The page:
What’s the difference between Break and Enter, Robbery and Theft Under $5,000?

Break and Enter, Robbery

Break and Enter

The offence of break and enter encompasses situations where the accused was trespassing or attempted to trespass on private enclosed property with an intent to commit an indictable offence (i.e., a non-summary criminal offence).

There are two types of break and enter offences: 1) break and enter into a dwelling and 2) break and enter into a place other than a dwelling. A dwelling can be a house, apartment or even a garage. A non-dwelling can be a warehouse, a convenience store or any such other similar place.

A Break and Enter is considered a serious (indictable) offence and punishment can be severe. If the break and enter is committed in relation to a dwelling house, the accused is liable to a maximum sentence of life imprisonment. Break and enter into a non-dwelling carries a maximum sentence of 10 years in prison. If there are people inside the dwelling at the time of the break and enter, this is considered a home invasion. These offences attract much longer prison sentence than a simple break and enter. Home invasion is treated by the Crown as a much more serious offence.

Every person who, without lawful excuse, has in their possession any instrument suitable for the purpose of breaking into any place, motor vehicle, vault or safe knowing that the instrument has been used or is intended to be used for that purpose 351(1), or every person who, with intent to commit an indictable offence, has their face masked or coloured or is otherwise disguised S351(2), is guilty of an indictable offence and liable to imprisonment for a term not exceeding ten years; or is guilty of an offence punishable on summary conviction.

Robbery

Robbery can mean everything from punching a person on the street and taking their wallet or cell phone, to robbing a taxi driver or storeowner, to a full-blown bank heist. Any theft or attempted theft, by way of assault may qualify for criminal robbery charges being brought against an individual in court.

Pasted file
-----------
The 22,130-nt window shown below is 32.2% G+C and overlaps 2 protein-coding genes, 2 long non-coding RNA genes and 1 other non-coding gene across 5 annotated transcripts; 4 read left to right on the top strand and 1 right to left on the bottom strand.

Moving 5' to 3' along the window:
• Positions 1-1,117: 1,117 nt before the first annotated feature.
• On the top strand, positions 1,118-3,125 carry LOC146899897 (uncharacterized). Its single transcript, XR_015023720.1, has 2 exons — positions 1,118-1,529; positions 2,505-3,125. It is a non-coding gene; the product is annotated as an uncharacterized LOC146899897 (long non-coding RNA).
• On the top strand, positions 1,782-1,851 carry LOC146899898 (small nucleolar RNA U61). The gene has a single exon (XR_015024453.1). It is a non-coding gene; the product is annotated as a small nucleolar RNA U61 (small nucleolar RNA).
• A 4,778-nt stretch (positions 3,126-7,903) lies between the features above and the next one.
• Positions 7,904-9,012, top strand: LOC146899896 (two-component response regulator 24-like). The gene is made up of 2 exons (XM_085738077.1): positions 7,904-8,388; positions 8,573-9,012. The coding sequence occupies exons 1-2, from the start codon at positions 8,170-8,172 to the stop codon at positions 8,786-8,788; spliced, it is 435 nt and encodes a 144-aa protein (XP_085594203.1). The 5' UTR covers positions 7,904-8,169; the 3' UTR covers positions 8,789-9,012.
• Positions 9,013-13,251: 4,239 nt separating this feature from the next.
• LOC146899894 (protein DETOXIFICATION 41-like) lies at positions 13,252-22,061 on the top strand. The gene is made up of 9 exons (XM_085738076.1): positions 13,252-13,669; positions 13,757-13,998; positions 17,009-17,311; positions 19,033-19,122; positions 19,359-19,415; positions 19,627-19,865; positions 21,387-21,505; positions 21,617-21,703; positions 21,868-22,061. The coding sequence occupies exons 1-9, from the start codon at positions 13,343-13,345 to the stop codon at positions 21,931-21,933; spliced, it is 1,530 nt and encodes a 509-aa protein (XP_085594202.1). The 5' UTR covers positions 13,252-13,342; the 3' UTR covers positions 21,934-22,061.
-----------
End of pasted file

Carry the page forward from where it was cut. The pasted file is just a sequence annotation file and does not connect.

Both robbery and theft involve stealing another person’s property or services. But, the crime of robbery involves the use of force, whereas theft does not.

In Canada, the Criminal Code makes robbery an indictable offence, subject to a maximum penalty of life imprisonment. If the accused uses a restricted or prohibited firearm to commit robbery, there is a mandatory minimum sentence of five years for the first offence, and seven years for subsequent offences.

Theft Under $5,000

Because shoplifting usually involves surreptitiously placing smaller items in pockets, under clothes, or in a bag, the stolen goods tend to be worth less than $5000.

In Ontario, this is referred to as the offence of “theft under” – because the goods taken are worth an amount “under” $5000. Theft under $5000 is considered a hybrid offence; depending on the severity of the crime and other factors, it can be an indictable or summary conviction offence.

Canada’s Criminal Code allows for a punishment of up to two years in prison for those found guilty of theft under $5000. Criminal records include crimes such as driving under the influence of alcohol, theft/ robbery, etc. It will appear on your National Police Check record for ten years and then be considered as “spent”. Spent convictions will generally not appear on a police check result.

If the individual who is found guilty is a minor, there may be other programs available for them. Be sure to consult with Brace Law to get the best possible outcome for these relatively minor charges.

Dealing with a criminal charge is a serious matter that requires a trustworthy legal representation. Whether it is a first-time offence, or you have had previous encounters with the criminal justice system, you need to retain the right legal representation for you or your loved ones. At Brace Law, we accept private retainers and legal aid certificates.

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